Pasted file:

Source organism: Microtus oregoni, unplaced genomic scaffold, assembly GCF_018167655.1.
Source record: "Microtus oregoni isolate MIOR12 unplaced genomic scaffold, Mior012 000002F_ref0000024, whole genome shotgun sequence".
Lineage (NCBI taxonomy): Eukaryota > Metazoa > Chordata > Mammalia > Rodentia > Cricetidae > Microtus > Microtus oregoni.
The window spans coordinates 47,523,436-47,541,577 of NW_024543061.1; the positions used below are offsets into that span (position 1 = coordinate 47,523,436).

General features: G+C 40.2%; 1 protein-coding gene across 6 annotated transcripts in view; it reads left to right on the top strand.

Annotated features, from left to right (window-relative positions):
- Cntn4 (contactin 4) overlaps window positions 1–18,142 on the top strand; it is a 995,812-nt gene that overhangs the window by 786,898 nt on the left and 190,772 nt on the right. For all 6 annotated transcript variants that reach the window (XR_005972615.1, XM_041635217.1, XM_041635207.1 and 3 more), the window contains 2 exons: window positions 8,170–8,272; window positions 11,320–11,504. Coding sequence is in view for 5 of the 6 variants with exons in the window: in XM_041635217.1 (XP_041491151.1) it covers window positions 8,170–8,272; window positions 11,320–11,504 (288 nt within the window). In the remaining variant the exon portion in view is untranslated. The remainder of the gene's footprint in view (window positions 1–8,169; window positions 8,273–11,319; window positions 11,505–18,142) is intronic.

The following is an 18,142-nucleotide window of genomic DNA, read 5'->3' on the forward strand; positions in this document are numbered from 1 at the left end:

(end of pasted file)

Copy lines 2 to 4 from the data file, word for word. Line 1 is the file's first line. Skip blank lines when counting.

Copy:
Source record: "Microtus oregoni isolate MIOR12 unplaced genomic scaffold, Mior012 000002F_ref0000024, whole genome shotgun sequence".
Lineage (NCBI taxonomy): Eukaryota > Metazoa > Chordata > Mammalia > Rodentia > Cricetidae > Microtus > Microtus oregoni.
The window spans coordinates 47,523,436-47,541,577 of NW_024543061.1; the positions used below are offsets into that span (position 1 = coordinate 47,523,436).